Determining your size
If you are having a difficult time finding a bra size that fits you well, due to differences in breast volume or other issues with the standard size, you can opt for a method tried and perfected by plastic surgeons to find your bra cup size.
Before you can determine the bra cup size, you have to measure your rib cage circumference where the breasts end, from where your nipple is placed, and right where the breasts start. Based on the sizes you measured, the following cup sizes can be determined for you;
Frequently Asked Questions about Bra Cup Sizes and Volume
- Ling Zhang, Eonyou Shin, Chanmi Hwang, Fatma Baytar. (2017) The use of 3D body scanning technology to assess the effectiveness of shapewear: changes in body shape and attractiveness. International Journal of Fashion Design, Technology and Education 10:2, pages 190-199.
- J. White, J. Scurr. (2012) Evaluation of professional bra fitting criteria for bra selection and fitting in the UK. Ergonomics 55:6, pages 704-711.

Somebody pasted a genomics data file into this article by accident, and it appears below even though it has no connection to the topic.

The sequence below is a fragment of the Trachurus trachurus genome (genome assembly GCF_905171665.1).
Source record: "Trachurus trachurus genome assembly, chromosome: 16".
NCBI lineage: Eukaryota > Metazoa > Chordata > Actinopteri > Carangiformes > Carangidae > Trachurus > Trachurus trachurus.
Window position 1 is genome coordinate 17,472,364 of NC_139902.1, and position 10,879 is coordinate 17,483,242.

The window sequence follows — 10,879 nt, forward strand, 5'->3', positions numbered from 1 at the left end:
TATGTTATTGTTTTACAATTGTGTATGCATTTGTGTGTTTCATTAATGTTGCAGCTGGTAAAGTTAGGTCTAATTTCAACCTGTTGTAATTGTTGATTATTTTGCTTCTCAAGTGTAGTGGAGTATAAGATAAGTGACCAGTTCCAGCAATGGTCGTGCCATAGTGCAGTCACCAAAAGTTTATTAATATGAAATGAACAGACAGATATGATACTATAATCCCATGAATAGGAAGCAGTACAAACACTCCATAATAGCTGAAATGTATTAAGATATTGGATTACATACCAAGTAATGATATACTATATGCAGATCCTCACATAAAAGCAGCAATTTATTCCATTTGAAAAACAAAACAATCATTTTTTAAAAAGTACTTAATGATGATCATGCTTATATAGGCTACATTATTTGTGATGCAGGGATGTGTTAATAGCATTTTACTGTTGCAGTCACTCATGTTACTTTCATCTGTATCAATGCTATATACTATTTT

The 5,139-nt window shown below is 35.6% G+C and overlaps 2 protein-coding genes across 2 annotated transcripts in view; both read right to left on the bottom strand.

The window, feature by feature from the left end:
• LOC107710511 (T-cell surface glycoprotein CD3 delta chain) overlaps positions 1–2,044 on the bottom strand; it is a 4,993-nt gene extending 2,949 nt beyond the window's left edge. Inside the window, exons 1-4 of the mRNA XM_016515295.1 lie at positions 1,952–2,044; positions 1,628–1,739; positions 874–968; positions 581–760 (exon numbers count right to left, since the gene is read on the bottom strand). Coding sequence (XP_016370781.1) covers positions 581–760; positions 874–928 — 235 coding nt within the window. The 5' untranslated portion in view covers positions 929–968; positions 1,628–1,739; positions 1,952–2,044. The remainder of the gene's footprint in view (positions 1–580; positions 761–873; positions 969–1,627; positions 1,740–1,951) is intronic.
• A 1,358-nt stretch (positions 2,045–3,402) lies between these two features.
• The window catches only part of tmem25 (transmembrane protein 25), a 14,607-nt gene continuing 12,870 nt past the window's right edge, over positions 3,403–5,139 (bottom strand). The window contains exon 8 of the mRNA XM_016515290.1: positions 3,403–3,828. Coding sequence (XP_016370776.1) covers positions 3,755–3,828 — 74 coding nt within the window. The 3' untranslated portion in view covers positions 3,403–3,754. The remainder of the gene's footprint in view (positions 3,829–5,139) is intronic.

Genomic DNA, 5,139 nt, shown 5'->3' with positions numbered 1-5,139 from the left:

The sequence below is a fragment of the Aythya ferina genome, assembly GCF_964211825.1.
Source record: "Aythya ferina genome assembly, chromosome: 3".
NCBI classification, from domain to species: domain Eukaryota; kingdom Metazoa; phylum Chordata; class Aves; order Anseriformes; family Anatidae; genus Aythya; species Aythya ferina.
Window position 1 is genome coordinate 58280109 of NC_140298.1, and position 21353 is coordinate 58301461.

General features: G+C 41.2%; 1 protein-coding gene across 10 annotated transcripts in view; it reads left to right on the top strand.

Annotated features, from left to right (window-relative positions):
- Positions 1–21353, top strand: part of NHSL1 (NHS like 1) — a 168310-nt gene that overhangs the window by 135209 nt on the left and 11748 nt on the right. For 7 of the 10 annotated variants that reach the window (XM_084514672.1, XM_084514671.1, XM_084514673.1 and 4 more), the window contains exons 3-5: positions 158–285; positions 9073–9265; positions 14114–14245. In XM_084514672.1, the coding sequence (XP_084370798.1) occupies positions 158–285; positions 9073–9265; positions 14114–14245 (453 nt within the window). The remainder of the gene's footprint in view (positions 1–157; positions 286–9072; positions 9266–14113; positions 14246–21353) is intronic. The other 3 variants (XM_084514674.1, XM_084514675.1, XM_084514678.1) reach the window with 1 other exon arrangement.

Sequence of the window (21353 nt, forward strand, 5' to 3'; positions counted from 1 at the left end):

- N. Luk, W. Yu. 2016. Bra fitting assessment and alteration. Advances in Women’s Intimate Apparel Technology pages 109-133.
Dr Patrick Briggs Melbourne Plastic Surgeon – FRCS (Plas)
Specialist Plastic and Cosmetic Surgery Clinic in Melbourne
Dr Patrick Briggs is a Specialist Plastic and Cosmetic Surgeon. Both he and his team are dedicated to excellence in patient care and are committed to treating each and every patient with respect and privacy.
Not only does he offer high-quality results he also offers natural-looking plastic and cosmetic surgery results. Furthermore, he is experienced in Breast, Body and Face Surgery having performed over 4500 Surgeries in private practice.
How can we help?
Dr Briggs’ Patient Coordinators take pleasure in assisting you with any questions when considering a plastic surgery procedure. Please call the Hawthorn East clinic in Melbourne between 8 am – 6 pm on Weekdays.
Want more information about your Procedure?
What to Bring to Your Consultation
- If you like, please bring a friend or relative to help discuss the information and your choices.
- Take a lot of notes and thoroughly examine the documents your surgeon provides.
- You may need to undress so it’s a good idea to wear simple clothes.